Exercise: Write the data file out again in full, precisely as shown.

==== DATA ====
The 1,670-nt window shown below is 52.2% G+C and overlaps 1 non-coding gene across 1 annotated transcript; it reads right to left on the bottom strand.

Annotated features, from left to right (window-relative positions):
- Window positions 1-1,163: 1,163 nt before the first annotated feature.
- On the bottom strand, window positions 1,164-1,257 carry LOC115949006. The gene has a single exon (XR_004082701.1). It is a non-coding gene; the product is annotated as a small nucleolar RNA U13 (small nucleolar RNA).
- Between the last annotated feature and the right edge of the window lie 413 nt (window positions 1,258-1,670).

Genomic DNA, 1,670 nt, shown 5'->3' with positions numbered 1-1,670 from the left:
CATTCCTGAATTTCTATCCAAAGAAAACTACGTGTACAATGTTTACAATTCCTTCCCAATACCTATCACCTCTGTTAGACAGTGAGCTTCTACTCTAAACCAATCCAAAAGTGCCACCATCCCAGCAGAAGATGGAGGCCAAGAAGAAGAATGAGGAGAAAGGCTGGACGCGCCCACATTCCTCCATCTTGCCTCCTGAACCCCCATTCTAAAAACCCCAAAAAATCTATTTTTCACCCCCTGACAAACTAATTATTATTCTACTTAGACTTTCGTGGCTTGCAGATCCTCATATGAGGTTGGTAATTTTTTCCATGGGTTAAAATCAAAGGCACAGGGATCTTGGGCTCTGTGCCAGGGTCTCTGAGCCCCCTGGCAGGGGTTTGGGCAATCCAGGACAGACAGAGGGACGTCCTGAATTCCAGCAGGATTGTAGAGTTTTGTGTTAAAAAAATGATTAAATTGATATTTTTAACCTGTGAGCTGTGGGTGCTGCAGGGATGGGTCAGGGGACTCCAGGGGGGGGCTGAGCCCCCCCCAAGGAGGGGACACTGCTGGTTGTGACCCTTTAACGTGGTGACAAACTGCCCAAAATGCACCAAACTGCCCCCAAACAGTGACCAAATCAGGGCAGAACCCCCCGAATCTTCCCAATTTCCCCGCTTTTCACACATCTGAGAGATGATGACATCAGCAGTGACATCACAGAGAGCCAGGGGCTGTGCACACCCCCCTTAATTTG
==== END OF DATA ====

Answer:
The 1,670-nt window shown below is 52.2% G+C and overlaps 1 non-coding gene across 1 annotated transcript; it reads right to left on the bottom strand.

Annotated features, from left to right (window-relative positions):
- Window positions 1-1,163: 1,163 nt before the first annotated feature.
- On the bottom strand, window positions 1,164-1,257 carry LOC115949006. The gene has a single exon (XR_004082701.1). It is a non-coding gene; the product is annotated as a small nucleolar RNA U13 (small nucleolar RNA).
- Between the last annotated feature and the right edge of the window lie 413 nt (window positions 1,258-1,670).

Genomic DNA, 1,670 nt, shown 5'->3' with positions numbered 1-1,670 from the left:
CATTCCTGAATTTCTATCCAAAGAAAACTACGTGTACAATGTTTACAATTCCTTCCCAATACCTATCACCTCTGTTAGACAGTGAGCTTCTACTCTAAACCAATCCAAAAGTGCCACCATCCCAGCAGAAGATGGAGGCCAAGAAGAAGAATGAGGAGAAAGGCTGGACGCGCCCACATTCCTCCATCTTGCCTCCTGAACCCCCATTCTAAAAACCCCAAAAAATCTATTTTTCACCCCCTGACAAACTAATTATTATTCTACTTAGACTTTCGTGGCTTGCAGATCCTCATATGAGGTTGGTAATTTTTTCCATGGGTTAAAATCAAAGGCACAGGGATCTTGGGCTCTGTGCCAGGGTCTCTGAGCCCCCTGGCAGGGGTTTGGGCAATCCAGGACAGACAGAGGGACGTCCTGAATTCCAGCAGGATTGTAGAGTTTTGTGTTAAAAAAATGATTAAATTGATATTTTTAACCTGTGAGCTGTGGGTGCTGCAGGGATGGGTCAGGGGACTCCAGGGGGGGGCTGAGCCCCCCCCAAGGAGGGGACACTGCTGGTTGTGACCCTTTAACGTGGTGACAAACTGCCCAAAATGCACCAAACTGCCCCCAAACAGTGACCAAATCAGGGCAGAACCCCCCGAATCTTCCCAATTTCCCCGCTTTTCACACATCTGAGAGATGATGACATCAGCAGTGACATCACAGAGAGCCAGGGGCTGTGCACACCCCCCTTAATTTG